DAVID LEARMOUNT / LANGEN
EGNOS offers immediate advancements and could even one day replace guide dogs
Europe's satellite navigation augmentation system sent out its first signals from three orbiting satellites on 6 June, correcting the average expected navigational accuracy derived from the global positioning system from 20m (65ft) to 5m. The European Geostationary Navigation Overlay System (EGNOS) offers immediate improvements and legally guaranteed navigational accuracy, availability and integrity for all forms of transport in due course, says director of applications Claudio Mastracci.
EGNOS has had a ground-based testbed broadcasting since 2001, but the new satellite signals cover a much wider area - from Iceland and northern Norway across Europe to North Africa. Until early 2004, the service will be officially categorised as a test, although it is at operational standard and 80% of the time can provide Category 1 airfield approach accuracy, according to EGNOS project manager Laurent Gaultier. After the test period, EGNOS will undergo another two years' operational readiness review to be completed in 2006, by which time the first satellite in Europe's Galileo global navigation satellite system (GNSS) will be on station.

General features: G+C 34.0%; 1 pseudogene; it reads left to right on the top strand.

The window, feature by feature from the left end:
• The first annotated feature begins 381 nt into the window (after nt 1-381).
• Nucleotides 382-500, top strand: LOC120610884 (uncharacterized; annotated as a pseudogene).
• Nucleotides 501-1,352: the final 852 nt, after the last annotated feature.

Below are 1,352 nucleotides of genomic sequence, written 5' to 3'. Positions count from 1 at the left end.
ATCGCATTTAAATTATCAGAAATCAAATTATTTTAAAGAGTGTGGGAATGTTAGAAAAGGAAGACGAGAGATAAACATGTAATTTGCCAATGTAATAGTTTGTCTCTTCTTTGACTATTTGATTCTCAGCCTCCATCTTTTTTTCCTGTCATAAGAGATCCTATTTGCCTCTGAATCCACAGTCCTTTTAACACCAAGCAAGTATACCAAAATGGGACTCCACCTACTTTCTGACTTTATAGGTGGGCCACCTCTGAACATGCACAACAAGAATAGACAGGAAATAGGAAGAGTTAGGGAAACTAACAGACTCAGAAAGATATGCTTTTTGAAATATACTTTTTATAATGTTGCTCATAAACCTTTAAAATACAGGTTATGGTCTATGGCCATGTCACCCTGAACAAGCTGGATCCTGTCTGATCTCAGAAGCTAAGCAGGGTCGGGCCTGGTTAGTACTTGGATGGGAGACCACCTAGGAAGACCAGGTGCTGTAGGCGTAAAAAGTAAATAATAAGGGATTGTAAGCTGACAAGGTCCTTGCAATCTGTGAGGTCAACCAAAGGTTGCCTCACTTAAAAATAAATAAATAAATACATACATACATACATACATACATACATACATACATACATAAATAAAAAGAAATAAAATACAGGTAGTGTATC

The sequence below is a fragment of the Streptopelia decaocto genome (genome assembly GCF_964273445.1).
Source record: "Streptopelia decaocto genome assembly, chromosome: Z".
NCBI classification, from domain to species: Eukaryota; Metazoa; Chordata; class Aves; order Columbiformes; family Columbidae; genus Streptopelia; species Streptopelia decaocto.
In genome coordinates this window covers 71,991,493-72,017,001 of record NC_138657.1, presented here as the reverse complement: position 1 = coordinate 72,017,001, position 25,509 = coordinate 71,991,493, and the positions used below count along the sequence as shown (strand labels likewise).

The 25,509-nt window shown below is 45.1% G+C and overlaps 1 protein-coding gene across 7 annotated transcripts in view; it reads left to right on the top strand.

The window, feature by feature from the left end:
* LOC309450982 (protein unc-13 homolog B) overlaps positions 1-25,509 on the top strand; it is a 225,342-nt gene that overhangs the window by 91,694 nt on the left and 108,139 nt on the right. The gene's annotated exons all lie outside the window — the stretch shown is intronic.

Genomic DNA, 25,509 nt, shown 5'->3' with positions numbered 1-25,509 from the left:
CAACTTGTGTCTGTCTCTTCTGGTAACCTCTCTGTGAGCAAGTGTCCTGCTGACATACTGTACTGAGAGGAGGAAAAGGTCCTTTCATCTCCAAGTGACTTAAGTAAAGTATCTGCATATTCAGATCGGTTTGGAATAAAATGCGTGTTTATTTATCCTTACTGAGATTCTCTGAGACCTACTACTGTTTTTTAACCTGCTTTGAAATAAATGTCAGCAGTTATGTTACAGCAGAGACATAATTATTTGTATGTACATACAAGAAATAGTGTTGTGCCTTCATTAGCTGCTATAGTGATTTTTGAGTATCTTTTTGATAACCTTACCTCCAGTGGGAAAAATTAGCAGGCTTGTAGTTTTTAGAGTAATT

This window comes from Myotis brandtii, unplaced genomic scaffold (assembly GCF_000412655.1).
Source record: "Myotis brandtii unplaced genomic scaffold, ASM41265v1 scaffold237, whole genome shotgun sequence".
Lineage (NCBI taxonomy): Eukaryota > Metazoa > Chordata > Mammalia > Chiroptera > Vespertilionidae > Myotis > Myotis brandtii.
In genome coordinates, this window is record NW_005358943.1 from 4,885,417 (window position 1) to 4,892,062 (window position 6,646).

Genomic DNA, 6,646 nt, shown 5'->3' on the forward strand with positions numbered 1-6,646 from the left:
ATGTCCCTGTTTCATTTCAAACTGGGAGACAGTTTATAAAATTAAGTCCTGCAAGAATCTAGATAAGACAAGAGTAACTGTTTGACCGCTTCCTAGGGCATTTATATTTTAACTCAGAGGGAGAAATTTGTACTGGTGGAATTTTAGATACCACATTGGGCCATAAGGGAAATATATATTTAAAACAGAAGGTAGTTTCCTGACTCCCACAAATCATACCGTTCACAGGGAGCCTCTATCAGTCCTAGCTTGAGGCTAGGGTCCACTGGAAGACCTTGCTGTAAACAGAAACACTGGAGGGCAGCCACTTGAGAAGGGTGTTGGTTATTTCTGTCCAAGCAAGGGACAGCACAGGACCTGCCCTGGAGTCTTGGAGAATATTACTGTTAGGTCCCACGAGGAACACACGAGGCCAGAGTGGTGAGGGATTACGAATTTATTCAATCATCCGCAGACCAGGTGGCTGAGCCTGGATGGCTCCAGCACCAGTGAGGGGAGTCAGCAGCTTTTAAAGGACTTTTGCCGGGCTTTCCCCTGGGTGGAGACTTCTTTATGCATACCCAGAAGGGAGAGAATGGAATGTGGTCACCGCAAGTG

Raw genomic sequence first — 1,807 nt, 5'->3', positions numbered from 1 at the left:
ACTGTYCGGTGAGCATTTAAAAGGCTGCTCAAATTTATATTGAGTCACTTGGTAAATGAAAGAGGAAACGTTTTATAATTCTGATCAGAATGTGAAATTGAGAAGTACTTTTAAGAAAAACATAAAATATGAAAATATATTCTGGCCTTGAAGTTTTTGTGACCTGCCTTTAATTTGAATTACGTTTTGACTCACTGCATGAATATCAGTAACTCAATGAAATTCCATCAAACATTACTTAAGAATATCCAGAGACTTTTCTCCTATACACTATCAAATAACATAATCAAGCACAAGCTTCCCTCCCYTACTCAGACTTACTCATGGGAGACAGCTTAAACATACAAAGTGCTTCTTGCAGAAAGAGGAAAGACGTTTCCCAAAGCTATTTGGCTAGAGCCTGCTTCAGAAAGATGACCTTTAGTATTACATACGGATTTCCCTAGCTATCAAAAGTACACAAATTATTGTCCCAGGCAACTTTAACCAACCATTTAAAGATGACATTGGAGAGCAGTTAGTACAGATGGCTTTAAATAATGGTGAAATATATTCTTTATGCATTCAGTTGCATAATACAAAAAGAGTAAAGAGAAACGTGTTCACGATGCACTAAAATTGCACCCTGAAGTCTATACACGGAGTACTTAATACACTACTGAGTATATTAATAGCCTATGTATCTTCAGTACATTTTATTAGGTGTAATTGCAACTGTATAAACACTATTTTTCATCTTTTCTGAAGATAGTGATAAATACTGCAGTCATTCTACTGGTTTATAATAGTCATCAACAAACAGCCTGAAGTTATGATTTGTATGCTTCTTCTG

EGNOS and Galileo are not military-controlled, unlike America's GPS and Russia's Glonass. The intention is to achieve a previously unobtainable level of integrity and availability, enabling location by EGNOS/Galileo to be usable as a legal definition of location. Gaultier says the signals are compatible with GPS and its wide area augmentation system (WAAS), and with Glonass.
Terrestrial and marine transport are intended to be equal beneficiaries of the European GNSS. Trans-border rail services in Europe, through a system dubbed Integrail, are able to overcome national signalling incompatibilities by using EGNOS-derived train positions accurate enough to make terrestrial signalling redundant. Trials are also under way in Valladolid, Spain, to see if satellite navigation devices can eventually replace guide dogs for the blind, according to EGNOS.
Source: Flight International